- Share this article on Facebook
- Share this article on Twitter
- Share this article on Email
- Show additional share options
- Share this article on Print
- Share this article on Comment
- Share this article on Whatsapp
- Share this article on Linkedin
- Share this article on Reddit
- Share this article on Pinit
- Share this article on Tumblr
The movie for all those New Yorker subscribers whose bedside pile of waiting-to-be-read issues would be completely virginal if not for a post-mailbox perusal of their cartoons, Very Semi-Serious introduces the creators of all those one-panel gags. Buzzing attentively but not exclusively around cartoon editor Bob Mankoff, director Leah Wolchok strikes a pleasing balance between office minutiae and comic greatest hits; she gets enough face time with individual artists to please comedy nerds while keeping things wholly accessible to casual fans. An obvious match for this fest, it should also fare well beyond.
Cartoons “make the strange familiar, or the familiar strange,” we’re told here, and that generalization works with most of the artists Semi-Serious celebrates, from venerable weirdos Charles Addams and Gahan Wilson to brilliant newcomers like Ed Steed. Every Tuesday, Mankoff welcomes as many as can fit in the office to come pitch him their latest creations, looking through maybe 1,000 works to fill his weekly quota of about 15. (Anyone who’s ever looked at one with a cocked eyebrow, trying to figure out what’s supposed to be funny about it, will laugh at the cartoonists who try to convince Mankoff he just isn’t getting it.) David Sipress, a contributor since 1998, reveals with a slightly wounded smile that he was rejected for 25 years before selling the magazine a cartoon.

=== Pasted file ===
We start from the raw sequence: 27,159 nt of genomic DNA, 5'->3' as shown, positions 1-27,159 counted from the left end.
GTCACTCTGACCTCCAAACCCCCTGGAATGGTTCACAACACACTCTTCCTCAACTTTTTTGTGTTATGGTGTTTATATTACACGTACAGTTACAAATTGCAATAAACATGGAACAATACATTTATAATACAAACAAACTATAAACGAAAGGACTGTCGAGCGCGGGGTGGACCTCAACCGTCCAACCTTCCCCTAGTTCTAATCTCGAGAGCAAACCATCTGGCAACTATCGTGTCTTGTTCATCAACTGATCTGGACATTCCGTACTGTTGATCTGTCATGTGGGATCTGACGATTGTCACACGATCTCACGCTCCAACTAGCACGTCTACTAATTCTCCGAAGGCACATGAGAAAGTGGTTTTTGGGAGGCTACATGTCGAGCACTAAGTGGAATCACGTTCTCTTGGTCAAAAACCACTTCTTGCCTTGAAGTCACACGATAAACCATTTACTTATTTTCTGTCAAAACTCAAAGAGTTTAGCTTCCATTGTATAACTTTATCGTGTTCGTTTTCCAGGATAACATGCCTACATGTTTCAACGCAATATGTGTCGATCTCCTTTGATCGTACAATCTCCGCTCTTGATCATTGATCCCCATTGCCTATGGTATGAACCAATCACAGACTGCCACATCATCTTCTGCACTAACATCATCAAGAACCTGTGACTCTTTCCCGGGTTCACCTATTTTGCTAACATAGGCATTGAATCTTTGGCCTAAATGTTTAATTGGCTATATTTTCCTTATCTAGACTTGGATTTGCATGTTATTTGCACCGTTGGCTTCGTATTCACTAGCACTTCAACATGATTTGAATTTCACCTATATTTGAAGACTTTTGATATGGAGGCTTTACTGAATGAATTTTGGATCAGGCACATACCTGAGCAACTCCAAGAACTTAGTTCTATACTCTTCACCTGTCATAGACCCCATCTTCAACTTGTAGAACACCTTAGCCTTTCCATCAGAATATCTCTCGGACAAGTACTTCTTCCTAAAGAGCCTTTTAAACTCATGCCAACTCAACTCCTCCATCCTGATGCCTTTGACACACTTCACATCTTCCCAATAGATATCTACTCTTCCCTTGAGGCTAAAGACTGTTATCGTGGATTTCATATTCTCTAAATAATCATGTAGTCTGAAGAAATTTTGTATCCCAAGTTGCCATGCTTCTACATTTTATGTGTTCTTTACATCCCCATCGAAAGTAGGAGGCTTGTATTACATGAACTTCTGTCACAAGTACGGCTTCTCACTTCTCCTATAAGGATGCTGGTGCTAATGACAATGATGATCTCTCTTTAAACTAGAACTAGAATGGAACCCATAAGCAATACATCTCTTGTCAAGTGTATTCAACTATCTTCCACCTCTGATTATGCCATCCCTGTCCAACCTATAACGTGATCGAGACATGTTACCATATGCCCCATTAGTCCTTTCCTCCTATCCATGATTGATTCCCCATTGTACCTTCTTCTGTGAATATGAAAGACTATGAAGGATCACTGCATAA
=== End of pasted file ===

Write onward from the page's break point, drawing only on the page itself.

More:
While we follow the mechanics of Mankoff’s operation, from his upper-level pitches with editor David Remnick to the drudgery of keeping a ‘toon database in hopes of not printing a new one that rehashes another artist’s joke, we also spend time with some of the actual artists. Roz Chast gets plenty of Wolchok’s attention, turning out to be considerably less frazzled than one expects; George Booth, who has had more than 800 cartoons run since 1964, possesses a weird hiccup-like laugh that suits his messy artistic world perfectly. Any longtime reader will be able to think of a favorite or two they don’t get to meet here (how about William Haefeli?). But squeezing more in might have meant not meeting up-and-comers like Liana Finck, a former New Yorker intern who owns up to her interpersonal awkwardness (“it might be Asperger’s“) and comes back to Mankoff week after week with work that’s always just a little too weird, even for him.
Finck’s quest to make her first sale is a sweet human-interest subplot here; a more poignant one follows Mankoff away from the office, as he and his wife grieve the son they lost. Mankoff is also working on a memoir throughout the film, and in a couple of scenes we see him with his editor. No matter how mighty they are in their own arenas, all are united in hope and fear while sitting on the wrong side of an editor’s desk.
Production company: Redora Films
Director: Leah Wolchok
Producers: Leah Wolchok, Davina Pardo
Executive producers: Regina K. Scully, Deborah Shaffer, Bruce Sinofsky
Director of photography: Kirsten Johnson
Editors: Nels Bangerter, Scott Stevenson
Music: Max Avery Lichtenstein
Sales: Linzee Troubh, Cinetic
No rating, 83 minutes
Sign up for THR news straight to your inbox every day